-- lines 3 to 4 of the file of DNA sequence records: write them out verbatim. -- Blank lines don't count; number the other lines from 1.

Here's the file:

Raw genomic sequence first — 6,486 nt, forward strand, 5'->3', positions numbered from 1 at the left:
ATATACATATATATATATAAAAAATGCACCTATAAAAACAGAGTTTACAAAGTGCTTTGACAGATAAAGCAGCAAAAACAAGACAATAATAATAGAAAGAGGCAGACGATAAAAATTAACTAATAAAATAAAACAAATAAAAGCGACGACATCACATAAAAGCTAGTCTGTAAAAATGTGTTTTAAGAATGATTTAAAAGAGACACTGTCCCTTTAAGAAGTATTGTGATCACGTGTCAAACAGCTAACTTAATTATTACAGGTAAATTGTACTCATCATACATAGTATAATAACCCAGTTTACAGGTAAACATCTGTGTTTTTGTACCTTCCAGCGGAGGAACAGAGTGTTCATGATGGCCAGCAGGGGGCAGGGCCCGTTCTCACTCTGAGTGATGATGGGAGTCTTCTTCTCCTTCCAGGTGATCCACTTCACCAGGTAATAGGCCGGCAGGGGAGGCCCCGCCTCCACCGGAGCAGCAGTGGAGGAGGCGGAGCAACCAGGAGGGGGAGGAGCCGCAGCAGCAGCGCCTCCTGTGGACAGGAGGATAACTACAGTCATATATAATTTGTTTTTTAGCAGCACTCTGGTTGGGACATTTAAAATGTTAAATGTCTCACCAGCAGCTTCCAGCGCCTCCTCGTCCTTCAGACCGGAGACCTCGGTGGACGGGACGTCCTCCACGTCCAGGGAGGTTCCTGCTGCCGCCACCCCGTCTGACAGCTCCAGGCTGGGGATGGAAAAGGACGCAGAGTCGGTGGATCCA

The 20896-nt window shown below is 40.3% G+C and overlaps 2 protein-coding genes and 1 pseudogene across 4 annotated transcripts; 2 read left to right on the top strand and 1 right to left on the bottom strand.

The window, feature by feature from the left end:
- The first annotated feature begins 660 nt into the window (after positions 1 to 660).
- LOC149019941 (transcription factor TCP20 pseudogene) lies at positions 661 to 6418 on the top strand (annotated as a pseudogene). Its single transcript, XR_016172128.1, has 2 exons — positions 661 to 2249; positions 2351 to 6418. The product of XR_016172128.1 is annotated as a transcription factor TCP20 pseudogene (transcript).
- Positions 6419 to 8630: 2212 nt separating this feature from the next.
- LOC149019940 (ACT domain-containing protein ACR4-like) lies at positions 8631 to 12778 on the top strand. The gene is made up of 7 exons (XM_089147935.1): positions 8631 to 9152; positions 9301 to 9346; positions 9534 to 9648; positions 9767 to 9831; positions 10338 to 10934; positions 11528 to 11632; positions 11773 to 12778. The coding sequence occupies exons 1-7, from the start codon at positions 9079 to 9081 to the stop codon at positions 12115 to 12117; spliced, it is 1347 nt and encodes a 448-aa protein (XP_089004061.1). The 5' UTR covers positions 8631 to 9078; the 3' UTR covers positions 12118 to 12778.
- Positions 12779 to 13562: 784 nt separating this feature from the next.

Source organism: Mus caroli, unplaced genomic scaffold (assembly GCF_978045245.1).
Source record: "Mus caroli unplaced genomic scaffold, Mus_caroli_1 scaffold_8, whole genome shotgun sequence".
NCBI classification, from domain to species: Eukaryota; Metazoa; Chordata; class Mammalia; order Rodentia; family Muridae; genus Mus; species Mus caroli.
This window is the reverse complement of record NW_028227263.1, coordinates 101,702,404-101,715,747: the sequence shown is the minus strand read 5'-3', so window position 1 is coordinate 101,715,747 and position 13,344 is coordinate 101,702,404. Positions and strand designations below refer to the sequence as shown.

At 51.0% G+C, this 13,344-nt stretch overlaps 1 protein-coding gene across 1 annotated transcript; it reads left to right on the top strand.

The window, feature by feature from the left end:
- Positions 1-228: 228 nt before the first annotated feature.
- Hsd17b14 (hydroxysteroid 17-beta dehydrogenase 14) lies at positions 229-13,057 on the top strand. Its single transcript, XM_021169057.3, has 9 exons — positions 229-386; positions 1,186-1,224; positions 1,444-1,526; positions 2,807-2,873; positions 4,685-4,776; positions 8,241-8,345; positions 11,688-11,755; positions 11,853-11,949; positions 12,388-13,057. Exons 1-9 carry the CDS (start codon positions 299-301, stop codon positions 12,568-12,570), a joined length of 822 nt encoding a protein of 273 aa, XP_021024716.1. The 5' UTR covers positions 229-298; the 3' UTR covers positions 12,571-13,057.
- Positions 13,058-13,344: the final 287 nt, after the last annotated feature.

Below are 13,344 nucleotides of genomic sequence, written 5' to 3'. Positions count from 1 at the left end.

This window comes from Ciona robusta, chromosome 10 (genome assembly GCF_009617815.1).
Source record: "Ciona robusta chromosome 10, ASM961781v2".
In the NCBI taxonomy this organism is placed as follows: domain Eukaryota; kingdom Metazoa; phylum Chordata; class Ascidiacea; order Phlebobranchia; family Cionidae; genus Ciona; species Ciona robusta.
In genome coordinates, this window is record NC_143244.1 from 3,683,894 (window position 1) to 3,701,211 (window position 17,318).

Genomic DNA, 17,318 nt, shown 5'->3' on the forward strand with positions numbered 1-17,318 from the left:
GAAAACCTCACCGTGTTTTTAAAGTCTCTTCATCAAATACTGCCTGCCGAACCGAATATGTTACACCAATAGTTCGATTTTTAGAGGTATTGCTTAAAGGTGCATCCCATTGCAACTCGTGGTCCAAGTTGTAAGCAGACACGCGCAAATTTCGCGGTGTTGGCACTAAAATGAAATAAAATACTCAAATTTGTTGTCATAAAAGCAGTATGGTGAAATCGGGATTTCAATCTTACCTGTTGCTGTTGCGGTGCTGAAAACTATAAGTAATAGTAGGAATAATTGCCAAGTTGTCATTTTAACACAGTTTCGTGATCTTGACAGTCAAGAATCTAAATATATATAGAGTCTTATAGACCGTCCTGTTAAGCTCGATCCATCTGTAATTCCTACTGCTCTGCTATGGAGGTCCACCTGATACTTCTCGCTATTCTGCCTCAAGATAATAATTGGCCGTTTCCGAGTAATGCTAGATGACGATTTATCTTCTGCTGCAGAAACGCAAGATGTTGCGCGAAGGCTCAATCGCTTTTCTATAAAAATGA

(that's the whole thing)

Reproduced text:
The 20896-nt window shown below is 40.3% G+C and overlaps 2 protein-coding genes and 1 pseudogene across 4 annotated transcripts; 2 read left to right on the top strand and 1 right to left on the bottom strand.

The window, feature by feature from the left end: